When your organisation starts to grow, it’s key that the leaders continually assesses the need for putting in clear processes and controls and implement these pro-actively. When you take on new employees it will minimise the amount of time you need to spend explaining the basics if it’s all there documented leaving more time for them and you to get on with their day-to-day roles! There will be fewer errors and issues as everyone will be clear on who’s responsible. You should continue to regularly review e.g. once every six months, or after a big change, to ensure the processes and controls are still fit for purpose.


  1. Leverage what you already have

Many accounting packages have ready-made controls in place such as purchase orders which allows an employee to request a purchase on the system, ask for approval and then when invoiced your book-keeper can match the invoice to the approved purchase, minimising the risk of unauthorised purchases and questions from the book-keeper about what an invoice relates to.


  1. Financial management

Strong processes and controls will enable better financial management which will mean clarity for cash flow forecasting and management. For example, by using purchase orders and recording invoices in a system when they are received it’s easier to forecast upcoming payments to suppliers so any tight points can be identified and pro-active steps taken to minimise them. It’s also worth considering that investors will look favourably on companies with clear processes and controls in place that are ready to scale up.

Implementing processes and controls shouldn’t be a daunting task and the benefits and value it will add to your organisation will far outweigh the time needed to do it. At Holy Brook, we have a wealth of experience in reviewing, assessing and implementing controls and processes, so if you would like help with your organisation please contact our Co-ordinating Director, Rachel Eden


Why I started calling myself an entreprenuer – and you should too


venus finalist

photo Hemma Mason Photography

At the semi-finals of the Venus Awards, Thames Valley last week our founder Rachel Eden was put through as a finalist for Entrepreneur of the year.  Team member Lyndsay Henderson was in the running as the business mother of the year and made it to being a semi-finalist.  Rachel shares her thoughts on being an ‘entrepreneur’.


When I was initially nominated as ‘entrepreneur of the year’ in the Venus awards I was in two minds about it.  Although I’ve built Holy Brook Associates from the stereotypical ‘on my dining room table’ pipe dream to a values-based company that I’m hugely proud of that both serves our existing clients and is growing to serve new clients I’ve been reluctant to take the label of “entrepreneur”.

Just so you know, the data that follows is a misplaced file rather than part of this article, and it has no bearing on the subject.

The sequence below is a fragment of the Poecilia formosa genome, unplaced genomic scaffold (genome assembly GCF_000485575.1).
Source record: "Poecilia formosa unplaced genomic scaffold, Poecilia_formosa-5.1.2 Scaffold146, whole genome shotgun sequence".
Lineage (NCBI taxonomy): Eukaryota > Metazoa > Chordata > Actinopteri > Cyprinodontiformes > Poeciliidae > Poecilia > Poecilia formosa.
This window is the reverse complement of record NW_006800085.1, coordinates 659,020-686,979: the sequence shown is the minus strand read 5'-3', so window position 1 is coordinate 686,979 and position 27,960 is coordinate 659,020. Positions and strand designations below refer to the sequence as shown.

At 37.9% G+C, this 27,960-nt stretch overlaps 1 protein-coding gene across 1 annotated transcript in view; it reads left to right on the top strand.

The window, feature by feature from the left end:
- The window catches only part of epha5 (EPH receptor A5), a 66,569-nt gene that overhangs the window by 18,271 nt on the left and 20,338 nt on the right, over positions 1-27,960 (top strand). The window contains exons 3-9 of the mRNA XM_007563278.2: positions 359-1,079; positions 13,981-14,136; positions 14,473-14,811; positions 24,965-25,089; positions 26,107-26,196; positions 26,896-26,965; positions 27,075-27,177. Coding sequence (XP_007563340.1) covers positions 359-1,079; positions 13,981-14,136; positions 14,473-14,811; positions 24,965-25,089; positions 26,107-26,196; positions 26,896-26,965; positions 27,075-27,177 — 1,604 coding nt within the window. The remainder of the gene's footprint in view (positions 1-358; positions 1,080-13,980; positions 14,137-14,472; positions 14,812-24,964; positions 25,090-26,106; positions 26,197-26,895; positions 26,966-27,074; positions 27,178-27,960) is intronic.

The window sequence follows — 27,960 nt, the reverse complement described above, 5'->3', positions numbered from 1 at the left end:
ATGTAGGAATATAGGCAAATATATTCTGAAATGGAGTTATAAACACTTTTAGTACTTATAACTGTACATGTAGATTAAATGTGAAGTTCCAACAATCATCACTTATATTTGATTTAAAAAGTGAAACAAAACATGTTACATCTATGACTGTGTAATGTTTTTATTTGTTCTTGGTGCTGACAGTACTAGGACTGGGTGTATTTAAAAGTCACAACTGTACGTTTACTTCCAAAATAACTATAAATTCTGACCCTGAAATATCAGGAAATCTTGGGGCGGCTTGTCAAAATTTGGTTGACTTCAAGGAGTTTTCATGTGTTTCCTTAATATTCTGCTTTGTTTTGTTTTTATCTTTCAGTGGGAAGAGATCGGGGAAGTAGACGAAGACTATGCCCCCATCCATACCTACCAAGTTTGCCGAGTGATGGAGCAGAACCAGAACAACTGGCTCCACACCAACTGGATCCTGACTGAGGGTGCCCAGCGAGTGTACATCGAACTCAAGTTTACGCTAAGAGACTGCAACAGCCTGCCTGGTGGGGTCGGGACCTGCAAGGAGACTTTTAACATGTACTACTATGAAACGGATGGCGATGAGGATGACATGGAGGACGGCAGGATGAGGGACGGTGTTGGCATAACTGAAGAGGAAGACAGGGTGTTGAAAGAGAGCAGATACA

Being involved in the Venus awards, which is an award ceremony focused on women, has caused me to reflect on this.  I’m meeting with the sponsor, Jack FM, tomorrow (13th April) and in preparing for this I’ve been thinking about why I have been slightly embarrassed by the term.

At the semi-finalist announcement, Tara Howard – the founder of the awards – pointed out that many of the women in other categories were entrepreneurs and yet hadn’t been nominated as such, so I know I’m not alone in this reluctance to take this label.  It may be a gender-based thing, but I suspect quite a few men would have the same reluctance.

Perhaps it is because there is a stereotype of an entrepreneur being a young hotshot working in an office full of beanbags and taking excessive risks.  Perhaps it is part of imposter syndrome – an entrepreneur is Steve Jobs or Richard Branson not ‘just me’.

However, as soon as I started thinking of myself as being an entrepreneur it changed my mindset and has focused me in on four key activities.


Firstly, it reminded me that while Holy Brook Associates has already grown and developed it is still developing and growing and that we should continue to focus on innovating and trying new things.

Create value

Secondly, the heart of entrepreneurship is creating and seeking value – and that I should continue to look at how we can develop, whether it is through developing our informal recognition system ‘Holy Brook kudos’, supporting our clients or helping our charity of the year in a different way.


Thirdly an entrepreneur is a coordinator, so this has reminded me that Holy Brook Associates is most definitely not ‘just me’.  I have an absolutely stellar team around me. Because Holy Brook has a networked and devolved approach I coordinate them rather than manage the team.  Focusing on my role as an entrepreneur reminded me of that key coordination role that an entrepreneur plays, and – crucially – reminded me to delegate tasks both internally and bring in external people to support us.


Finally and perhaps most importantly putting a label on myself and having a certificate up saying ‘Entrepreneur of the year: finalist’ it has both made me commit.  I’m now more determined to not faff about, but to build a sustainable, successful organisation that will continue to add value to our clients and community.

I’d encourage others to take that same step and – if you are an entrepreneur – call yourself one.

If you’d like to be kept up to date with free resources and updates that Rachel shares with the Holy Brook Associates community on a monthly basis you can join our email group here